How Twitter Saved My Mental Health

My index finger used to scroll through miles of square photos containing evidence of exciting boozy nights out, beachy vacations with significant others, new friends, old friends, glitzy outfits and unnaturally appetizing dinners. Even if I didn’t realize it, my hours of Instagram-induced jealous-swiping took a great toll on my general happiness. At the end of 2017, one of my many random New Year’s resolutions was to “switch the mindless scrolling to Twitter” in 2018. I am forever grateful that this was the one resolution that I actually stuck to, because replacing the intake of highly-edited, fake photos with astute and original thoughts was the best change I’ve ever implemented.

Many people, especially baby boomers, are quick to generalize that all forms of social media are toxic to society. I find this not to be true. Twitter is a realm where doses of realism come to the surface, and to be noticed by the masses, one doesn't have to be a skinny and wealthy influencer.

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On Twitter, you don’t get recognition for posting photos in your bikini on the beach. Tweets that go viral are the clever, unique, funny and just plain random thoughts that can emerge in anyone’s head. Due to the democracy of Twitter, any random user with any number of followers can become viral. I would choose to live in the Twitter world any day, where we all have equal opportunities for fame and success.

While Instagram scrolling made me unknowingly frown at my phone, I laugh out loud and smile and, even if for a moment, forget all of my struggles while I am gliding through an app where absolutely no one is pretending to be someone they’re not.

Twitter users share what antidepressants they’re on with each other, post disgusting texts from their exes and complain about work and politics and the intricacies of the modern world. Perusing through these honest testaments is refreshing and makes me feel like I am not alone.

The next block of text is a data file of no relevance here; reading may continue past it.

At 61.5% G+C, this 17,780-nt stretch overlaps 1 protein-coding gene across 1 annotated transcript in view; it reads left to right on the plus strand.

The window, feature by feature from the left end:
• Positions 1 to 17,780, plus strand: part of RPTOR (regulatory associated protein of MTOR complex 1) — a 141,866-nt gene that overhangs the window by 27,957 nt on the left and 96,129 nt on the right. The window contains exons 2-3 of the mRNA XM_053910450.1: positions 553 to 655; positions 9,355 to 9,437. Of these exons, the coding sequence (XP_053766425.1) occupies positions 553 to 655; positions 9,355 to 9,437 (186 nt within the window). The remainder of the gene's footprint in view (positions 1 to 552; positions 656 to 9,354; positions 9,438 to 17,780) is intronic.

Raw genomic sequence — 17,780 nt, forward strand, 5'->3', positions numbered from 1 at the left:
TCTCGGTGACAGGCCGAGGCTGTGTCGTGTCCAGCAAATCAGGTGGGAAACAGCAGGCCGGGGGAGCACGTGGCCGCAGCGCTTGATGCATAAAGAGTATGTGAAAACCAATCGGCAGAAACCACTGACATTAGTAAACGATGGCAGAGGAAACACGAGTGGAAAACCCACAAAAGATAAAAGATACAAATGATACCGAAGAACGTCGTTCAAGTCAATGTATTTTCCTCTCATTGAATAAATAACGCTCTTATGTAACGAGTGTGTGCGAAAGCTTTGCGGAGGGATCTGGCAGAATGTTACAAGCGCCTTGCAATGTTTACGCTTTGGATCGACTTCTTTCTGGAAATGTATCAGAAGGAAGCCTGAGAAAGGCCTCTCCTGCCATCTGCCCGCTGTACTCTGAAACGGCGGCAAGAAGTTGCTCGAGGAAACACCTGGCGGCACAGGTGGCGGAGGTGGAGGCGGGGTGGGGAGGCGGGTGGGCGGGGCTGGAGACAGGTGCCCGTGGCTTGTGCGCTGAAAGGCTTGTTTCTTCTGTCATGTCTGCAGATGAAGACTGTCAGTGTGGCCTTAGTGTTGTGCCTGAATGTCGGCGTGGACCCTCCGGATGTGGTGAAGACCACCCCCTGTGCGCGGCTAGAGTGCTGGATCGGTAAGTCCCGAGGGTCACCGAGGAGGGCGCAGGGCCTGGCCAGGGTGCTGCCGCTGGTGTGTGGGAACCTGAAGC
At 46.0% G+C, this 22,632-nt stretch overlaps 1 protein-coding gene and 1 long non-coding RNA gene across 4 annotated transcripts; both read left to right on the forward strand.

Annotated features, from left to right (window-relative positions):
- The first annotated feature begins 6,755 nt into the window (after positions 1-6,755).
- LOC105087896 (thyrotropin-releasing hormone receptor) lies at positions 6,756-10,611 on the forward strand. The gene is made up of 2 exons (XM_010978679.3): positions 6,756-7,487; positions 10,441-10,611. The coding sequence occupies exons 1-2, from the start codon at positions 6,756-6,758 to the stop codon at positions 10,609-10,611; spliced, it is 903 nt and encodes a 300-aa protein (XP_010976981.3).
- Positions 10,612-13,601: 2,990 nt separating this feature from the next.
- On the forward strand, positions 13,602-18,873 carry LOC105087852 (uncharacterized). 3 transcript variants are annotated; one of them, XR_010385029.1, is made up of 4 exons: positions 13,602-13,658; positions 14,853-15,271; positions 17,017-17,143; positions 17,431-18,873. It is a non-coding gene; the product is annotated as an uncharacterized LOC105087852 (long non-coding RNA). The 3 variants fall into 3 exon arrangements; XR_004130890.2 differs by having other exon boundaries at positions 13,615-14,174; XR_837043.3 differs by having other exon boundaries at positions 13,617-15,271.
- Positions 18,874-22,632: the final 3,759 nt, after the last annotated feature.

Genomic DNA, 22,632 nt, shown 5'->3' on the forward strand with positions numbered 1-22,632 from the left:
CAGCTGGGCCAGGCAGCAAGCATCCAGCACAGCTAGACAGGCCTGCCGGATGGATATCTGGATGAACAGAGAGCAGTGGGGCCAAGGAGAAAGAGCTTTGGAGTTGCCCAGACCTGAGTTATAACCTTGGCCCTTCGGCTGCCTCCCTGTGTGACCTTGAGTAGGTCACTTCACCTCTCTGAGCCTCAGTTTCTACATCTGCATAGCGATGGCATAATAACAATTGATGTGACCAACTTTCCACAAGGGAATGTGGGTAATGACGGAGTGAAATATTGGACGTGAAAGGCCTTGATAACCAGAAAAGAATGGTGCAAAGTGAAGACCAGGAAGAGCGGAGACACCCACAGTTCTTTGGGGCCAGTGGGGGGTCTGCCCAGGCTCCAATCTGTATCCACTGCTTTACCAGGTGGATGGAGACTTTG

One of the greatest parts of the social network is that you can be a part of the Twitter scene without feeling obligated to post content. Once I started posting on Instagram, I felt as though society wouldn’t let me stop. There’s pressure to post a certain amount every week and to keep my followers up-to-date with aesthetically pleasing Instagram stories. On Twitter, you are just as much a part of the vibrant scene if you are a follower, but you can retweet or favorite to your heart’s content.

If you do choose to produce tweets, getting one or even zero retweets is so normalized and accepted. There is no anxiety to get to a certain amount of responses because the way the app is structured, you can’t see all of your tweets displayed in all their glory like Instagram photos are.

Some people assert that they only use Instagram to see the “best” memes, and to that I say, you are mistaken. It is often alleged that all of the “good tweets” end up on Instagram anyway. I disagree. The selections that become Instagram-famous memes are stale viral tweets from three days ago. Thank you, next. I saw that tweet about middle school awkwardness last week. This fact alone rules Instagram basically obsolete to me.

On top of seeing funny tweets, I have also become noticeably more well-versed in politics, just by seeing tweets about the most recent policies and the thoughtful responses to them. I have noticed that my political conversations are much richer and more substantial than they ever were before. I’ve gotten many friends and even family members to hop on the Twitter bandwagon with me. I always tell my most Instagram-obsessed loved ones that their lives will truly change by just switching the apps they choose to scroll on.

Now, instead of beating myself over not looking as pretty as my peers that I barely interact with in real life anyway, and getting upset that my dinner wasn’t as gorgeous or expensive as someone else’s, I am laughing at people’s random and thought-provoking shower thoughts and hilarious photos, and even getting doses of modern and original political commentary.

True, it is not beneficial to stare at a screen for long periods of time regardless, but it is like the difference between smoking cigarettes and smoking E-cigarettes. It’s just as addicting, but it won’t have as many adverse effects.